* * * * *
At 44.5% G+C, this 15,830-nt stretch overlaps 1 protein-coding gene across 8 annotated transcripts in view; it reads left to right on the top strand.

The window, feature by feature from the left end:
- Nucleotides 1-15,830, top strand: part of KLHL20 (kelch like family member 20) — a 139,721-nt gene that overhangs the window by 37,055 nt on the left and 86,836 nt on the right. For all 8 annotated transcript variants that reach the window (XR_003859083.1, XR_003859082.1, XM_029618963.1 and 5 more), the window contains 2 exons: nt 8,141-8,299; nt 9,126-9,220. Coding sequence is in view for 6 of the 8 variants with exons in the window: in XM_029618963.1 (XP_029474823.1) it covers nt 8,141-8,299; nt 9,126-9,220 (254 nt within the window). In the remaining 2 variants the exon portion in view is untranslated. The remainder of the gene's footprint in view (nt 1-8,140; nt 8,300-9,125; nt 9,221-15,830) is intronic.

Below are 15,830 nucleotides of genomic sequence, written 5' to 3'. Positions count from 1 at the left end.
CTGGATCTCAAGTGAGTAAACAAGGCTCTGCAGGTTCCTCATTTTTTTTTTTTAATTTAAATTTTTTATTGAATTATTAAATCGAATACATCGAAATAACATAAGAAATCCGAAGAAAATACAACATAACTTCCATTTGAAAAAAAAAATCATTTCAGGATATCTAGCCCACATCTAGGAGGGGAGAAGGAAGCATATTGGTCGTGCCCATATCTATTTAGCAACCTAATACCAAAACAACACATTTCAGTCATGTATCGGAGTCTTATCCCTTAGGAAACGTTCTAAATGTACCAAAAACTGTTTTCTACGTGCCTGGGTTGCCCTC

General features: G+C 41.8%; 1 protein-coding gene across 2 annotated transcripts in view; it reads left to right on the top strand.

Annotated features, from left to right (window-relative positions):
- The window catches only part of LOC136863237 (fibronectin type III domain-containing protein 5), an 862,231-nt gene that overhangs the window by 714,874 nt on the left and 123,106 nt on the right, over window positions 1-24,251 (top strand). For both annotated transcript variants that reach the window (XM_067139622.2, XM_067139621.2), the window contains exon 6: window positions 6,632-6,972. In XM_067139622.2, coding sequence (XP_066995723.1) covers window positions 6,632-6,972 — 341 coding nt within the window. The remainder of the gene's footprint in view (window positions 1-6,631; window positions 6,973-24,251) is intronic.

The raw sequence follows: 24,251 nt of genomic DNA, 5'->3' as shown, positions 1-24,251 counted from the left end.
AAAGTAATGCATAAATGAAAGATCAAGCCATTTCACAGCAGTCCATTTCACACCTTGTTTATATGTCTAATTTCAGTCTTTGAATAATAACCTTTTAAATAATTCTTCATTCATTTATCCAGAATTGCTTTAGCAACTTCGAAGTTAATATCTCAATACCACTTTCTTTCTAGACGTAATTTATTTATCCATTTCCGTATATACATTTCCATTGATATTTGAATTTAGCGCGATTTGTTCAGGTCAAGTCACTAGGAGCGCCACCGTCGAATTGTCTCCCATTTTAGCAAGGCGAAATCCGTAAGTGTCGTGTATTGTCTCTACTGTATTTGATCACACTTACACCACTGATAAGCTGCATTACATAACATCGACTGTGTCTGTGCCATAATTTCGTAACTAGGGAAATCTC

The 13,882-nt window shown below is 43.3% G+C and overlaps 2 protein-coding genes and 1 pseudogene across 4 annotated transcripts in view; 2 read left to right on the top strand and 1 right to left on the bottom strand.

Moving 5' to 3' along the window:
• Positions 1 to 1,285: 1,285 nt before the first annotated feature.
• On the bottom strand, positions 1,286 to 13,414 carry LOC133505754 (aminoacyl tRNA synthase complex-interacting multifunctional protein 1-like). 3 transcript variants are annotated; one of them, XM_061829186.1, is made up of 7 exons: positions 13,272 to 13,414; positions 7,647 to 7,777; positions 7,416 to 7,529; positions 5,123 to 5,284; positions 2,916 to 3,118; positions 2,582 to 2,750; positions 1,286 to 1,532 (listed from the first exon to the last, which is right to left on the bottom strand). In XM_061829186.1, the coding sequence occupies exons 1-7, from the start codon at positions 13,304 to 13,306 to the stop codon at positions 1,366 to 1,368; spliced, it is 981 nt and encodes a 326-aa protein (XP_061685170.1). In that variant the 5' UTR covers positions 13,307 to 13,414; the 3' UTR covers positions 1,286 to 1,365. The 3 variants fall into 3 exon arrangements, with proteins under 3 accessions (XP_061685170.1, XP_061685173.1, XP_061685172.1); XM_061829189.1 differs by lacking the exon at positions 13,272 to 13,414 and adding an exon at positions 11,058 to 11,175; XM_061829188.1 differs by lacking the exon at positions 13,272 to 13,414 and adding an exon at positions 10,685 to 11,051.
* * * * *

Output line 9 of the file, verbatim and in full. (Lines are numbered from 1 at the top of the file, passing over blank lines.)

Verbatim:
The raw sequence follows: 24,251 nt of genomic DNA, 5'->3' as shown, positions 1-24,251 counted from the left end.